background preloader

Creativity Becomes an Academic Discipline

Creativity Becomes an Academic Discipline
Photo IT BOTHERS MATTHEW LAHUE and it surely bothers you: enter a public restroom and the stall lock is broken. Fortunately, Mr. Lahue has a solution. It’s called the Bathroom Bodyguard. Standing before his Buffalo State College classmates and professor, Cyndi Burnett, Mr. The world may be full of problems, but students presenting projects for Introduction to Creative Studies have uncovered a bunch you probably haven’t thought of. “I don’t expect them to be the next Steve Jobs or invent the flying car,” Dr. Once considered the product of genius or divine inspiration, creativity — the ability to spot problems and devise smart solutions — is being recast as a prized and teachable skill. “The reality is that to survive in a fast-changing world you need to be creative,” says Gerard J. “That is why you are seeing more attention to creativity at universities,” he says. Critical thinking has long been regarded as the essential skill for success, but it’s not enough, says Dr. Dr. Jack V. Dr.

http://www.nytimes.com/2014/02/09/education/edlife/creativity-becomes-an-academic-discipline.html

Related:  Recherches en Sciences de l'éducationMES RÉFLEXIONS..Creating a Culture of Creativity in the Classroom- Class PD

Education, the Brain and Common Core State Standards Understanding even the basics of how the brain learns -- how people perceive, process and remember information -- can help teachers and students successfully meet the requirements of the Common Core State Standards (CCSS). This initiative aims to establish a relatively standardized knowledge base among all students, alleviating the background knowledge gap. It's designed to promote critical, divergent thinking, equipping students with information relevant to the real world and the ability to use it.

Why Creativity in the Classroom Matters More Than Ever Image via Flickr by Linus Bohman In his popular TED talk, Ken Robinson made the powerful point that most of the students doing work in your classrooms today will be entering a job force that none of you can visualize. That talk is from almost ten years ago, so we already know he was right and can only assume he’ll continue to be so in the years to come. Creating the Conditions for Innovative Teaching and Learning – A.J. JULIANI Last weekend, as we were digging out of the twenty inches of snow, my kids were sledding in the backyard and hiding out in their igloo. My 4-yr old son had another snow day passion, filling up a plastic cup with snow to the brim and walking around calling it his “snow cone.” He wouldn’t go anywhere without his snow cone. I yelled to him, “Hey buddy, save some for the rest of us!” He turned around, looked across the backyard and laughed.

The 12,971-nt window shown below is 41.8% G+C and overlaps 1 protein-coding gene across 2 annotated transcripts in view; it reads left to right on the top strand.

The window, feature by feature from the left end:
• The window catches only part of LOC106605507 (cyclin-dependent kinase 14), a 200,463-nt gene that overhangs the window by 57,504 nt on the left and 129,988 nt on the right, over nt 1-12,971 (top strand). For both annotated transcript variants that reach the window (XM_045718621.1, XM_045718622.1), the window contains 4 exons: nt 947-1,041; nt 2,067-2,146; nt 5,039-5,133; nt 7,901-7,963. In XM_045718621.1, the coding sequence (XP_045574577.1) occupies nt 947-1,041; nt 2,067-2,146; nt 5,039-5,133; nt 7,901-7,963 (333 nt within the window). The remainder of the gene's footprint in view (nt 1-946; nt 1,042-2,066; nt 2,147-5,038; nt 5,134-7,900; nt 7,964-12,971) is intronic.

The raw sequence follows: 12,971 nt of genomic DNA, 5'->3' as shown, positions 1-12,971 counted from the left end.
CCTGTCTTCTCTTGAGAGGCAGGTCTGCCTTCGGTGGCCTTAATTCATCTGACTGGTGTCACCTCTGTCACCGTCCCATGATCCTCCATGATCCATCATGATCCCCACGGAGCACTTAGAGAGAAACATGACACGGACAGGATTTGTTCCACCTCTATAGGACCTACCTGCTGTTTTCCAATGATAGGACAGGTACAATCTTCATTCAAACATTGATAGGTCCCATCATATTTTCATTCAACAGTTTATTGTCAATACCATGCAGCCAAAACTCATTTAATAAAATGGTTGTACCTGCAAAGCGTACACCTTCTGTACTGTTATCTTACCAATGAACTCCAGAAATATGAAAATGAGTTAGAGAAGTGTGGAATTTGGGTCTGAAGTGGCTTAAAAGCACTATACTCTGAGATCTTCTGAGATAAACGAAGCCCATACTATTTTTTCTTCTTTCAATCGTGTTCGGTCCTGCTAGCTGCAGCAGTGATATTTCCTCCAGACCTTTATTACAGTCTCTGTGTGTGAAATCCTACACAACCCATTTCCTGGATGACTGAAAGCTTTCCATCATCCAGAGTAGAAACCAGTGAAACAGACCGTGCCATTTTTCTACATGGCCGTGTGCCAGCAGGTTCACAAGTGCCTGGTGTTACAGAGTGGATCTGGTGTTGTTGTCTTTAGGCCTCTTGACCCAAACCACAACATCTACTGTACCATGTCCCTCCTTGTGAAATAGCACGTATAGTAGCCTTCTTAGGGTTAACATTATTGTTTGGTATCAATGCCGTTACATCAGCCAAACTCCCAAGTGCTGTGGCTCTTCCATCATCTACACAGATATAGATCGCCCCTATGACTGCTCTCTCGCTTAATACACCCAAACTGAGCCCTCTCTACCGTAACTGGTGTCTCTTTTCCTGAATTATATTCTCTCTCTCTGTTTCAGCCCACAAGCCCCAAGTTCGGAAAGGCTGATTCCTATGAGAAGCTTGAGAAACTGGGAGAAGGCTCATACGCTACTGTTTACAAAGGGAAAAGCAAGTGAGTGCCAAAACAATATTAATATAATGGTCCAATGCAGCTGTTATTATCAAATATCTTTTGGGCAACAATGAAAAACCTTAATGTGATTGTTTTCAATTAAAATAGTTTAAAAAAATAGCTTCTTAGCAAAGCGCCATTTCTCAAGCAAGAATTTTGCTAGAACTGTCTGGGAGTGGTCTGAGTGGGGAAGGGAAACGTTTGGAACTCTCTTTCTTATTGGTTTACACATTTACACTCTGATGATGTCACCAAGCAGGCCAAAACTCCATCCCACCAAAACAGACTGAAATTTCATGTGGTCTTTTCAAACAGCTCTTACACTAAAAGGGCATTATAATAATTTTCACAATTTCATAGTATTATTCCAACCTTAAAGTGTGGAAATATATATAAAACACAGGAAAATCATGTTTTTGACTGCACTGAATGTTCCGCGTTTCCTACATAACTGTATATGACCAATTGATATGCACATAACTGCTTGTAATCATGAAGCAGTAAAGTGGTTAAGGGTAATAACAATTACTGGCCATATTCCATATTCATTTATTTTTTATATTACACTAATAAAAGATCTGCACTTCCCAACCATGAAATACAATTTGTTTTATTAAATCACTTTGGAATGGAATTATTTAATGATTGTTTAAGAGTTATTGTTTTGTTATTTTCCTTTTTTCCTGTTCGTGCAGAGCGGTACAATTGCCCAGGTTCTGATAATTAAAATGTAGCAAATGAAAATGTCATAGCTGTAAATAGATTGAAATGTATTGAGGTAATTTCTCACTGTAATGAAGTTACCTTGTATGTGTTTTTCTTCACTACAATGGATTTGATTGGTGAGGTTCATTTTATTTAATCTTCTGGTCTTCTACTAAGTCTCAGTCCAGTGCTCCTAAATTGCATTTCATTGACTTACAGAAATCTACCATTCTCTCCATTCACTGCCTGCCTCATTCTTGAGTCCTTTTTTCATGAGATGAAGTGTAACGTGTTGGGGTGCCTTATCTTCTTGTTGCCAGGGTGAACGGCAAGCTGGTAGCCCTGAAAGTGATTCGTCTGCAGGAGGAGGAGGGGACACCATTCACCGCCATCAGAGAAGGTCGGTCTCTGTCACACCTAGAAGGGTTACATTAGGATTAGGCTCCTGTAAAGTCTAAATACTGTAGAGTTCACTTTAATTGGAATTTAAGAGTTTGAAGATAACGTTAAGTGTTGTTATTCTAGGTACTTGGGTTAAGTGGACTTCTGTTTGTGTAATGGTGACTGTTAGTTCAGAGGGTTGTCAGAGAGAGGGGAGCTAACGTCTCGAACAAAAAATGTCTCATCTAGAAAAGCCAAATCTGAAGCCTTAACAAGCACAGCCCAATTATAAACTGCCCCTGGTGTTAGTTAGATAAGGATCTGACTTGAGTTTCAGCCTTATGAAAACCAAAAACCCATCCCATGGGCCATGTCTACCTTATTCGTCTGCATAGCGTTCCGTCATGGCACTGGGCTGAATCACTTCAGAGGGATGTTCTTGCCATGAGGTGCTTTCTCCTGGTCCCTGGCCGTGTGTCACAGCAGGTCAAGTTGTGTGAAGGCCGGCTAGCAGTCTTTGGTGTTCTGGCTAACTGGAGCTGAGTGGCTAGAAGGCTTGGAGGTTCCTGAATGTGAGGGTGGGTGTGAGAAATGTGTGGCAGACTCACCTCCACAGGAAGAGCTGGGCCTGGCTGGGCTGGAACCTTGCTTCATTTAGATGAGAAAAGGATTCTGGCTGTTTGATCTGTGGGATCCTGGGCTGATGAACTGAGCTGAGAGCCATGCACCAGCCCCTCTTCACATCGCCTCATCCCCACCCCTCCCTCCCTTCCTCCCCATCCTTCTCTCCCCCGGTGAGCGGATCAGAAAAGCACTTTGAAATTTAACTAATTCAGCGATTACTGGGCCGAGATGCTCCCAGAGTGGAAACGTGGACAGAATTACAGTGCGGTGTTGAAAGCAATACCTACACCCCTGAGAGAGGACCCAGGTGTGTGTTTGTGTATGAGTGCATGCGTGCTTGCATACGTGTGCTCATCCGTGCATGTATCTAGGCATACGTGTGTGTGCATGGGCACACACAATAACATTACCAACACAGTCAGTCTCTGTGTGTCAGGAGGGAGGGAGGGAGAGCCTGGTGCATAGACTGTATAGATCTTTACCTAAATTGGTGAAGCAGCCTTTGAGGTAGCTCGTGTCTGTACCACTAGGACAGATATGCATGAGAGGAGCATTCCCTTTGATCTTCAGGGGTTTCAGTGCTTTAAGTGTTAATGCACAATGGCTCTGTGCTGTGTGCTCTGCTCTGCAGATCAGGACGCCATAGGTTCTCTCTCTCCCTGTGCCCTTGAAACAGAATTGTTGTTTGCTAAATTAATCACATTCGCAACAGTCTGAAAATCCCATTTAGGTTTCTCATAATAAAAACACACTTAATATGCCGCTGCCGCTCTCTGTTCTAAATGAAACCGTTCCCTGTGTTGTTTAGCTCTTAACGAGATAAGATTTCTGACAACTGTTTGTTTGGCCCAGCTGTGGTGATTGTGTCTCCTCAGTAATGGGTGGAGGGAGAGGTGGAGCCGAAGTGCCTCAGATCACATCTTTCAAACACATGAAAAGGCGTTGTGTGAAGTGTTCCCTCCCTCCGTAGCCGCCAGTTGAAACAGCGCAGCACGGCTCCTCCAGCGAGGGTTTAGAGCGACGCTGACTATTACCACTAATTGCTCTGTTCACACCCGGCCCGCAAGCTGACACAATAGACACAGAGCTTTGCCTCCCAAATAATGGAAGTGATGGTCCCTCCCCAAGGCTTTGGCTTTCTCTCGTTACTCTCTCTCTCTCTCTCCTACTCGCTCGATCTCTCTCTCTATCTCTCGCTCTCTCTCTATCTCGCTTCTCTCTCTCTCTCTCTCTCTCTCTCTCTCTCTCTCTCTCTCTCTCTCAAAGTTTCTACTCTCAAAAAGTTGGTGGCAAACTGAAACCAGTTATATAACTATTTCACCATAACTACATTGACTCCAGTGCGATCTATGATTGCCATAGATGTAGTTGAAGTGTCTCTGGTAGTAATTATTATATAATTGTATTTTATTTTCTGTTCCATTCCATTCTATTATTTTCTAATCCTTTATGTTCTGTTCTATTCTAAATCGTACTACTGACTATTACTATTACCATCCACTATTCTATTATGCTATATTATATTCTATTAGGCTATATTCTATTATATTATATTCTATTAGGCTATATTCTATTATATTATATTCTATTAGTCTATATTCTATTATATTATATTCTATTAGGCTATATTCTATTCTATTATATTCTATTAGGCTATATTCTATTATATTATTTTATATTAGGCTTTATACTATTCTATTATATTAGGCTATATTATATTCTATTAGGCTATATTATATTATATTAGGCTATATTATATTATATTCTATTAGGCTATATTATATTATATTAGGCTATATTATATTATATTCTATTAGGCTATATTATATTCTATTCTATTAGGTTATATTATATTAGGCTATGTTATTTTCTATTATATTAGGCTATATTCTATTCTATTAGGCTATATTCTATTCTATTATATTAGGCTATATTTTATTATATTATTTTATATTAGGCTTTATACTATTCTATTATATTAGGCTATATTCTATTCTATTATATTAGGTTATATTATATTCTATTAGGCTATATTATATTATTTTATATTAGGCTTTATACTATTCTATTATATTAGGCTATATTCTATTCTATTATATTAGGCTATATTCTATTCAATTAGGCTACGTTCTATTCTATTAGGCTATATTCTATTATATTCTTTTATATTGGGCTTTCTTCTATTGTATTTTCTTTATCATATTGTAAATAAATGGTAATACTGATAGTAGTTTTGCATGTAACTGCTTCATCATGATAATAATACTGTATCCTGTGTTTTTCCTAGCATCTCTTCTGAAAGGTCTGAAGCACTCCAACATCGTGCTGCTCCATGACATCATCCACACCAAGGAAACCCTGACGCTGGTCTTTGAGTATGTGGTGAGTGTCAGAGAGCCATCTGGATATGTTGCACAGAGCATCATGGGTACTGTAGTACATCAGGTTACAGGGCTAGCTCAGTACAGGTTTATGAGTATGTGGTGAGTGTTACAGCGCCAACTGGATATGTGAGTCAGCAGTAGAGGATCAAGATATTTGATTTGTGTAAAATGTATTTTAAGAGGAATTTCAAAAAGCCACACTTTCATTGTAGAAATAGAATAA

How to encourage creativity in the classroom More and more teachers are talking about it, but how can you help students become creative? IB World magazine asks educators for their tried-and-tested methods Passing exams is important, but it should never be the sole focus of a student’s school years. Educating a child today involves not only teaching them worthwhile facts and figures, but also providing them with the skills they’ll need to enjoy a rich and successful life, whether that means preparing them for the unpredictable workforce of the future or just empowering them with the ability to solve any problems they may encounter. Secrets of teachers who love their jobs: always be a learner A few weeks ago, I published an article called 7 ways for teachers to beat the Sunday blues. It was shared over 12,000 times on Facebook, which gives you an idea of how many teachers can relate to that feeling of work-related anxiety on the weekends. But a handful of teachers on social media commented that they don’t experience this phenomenon. And that got me wondering: what is their secret?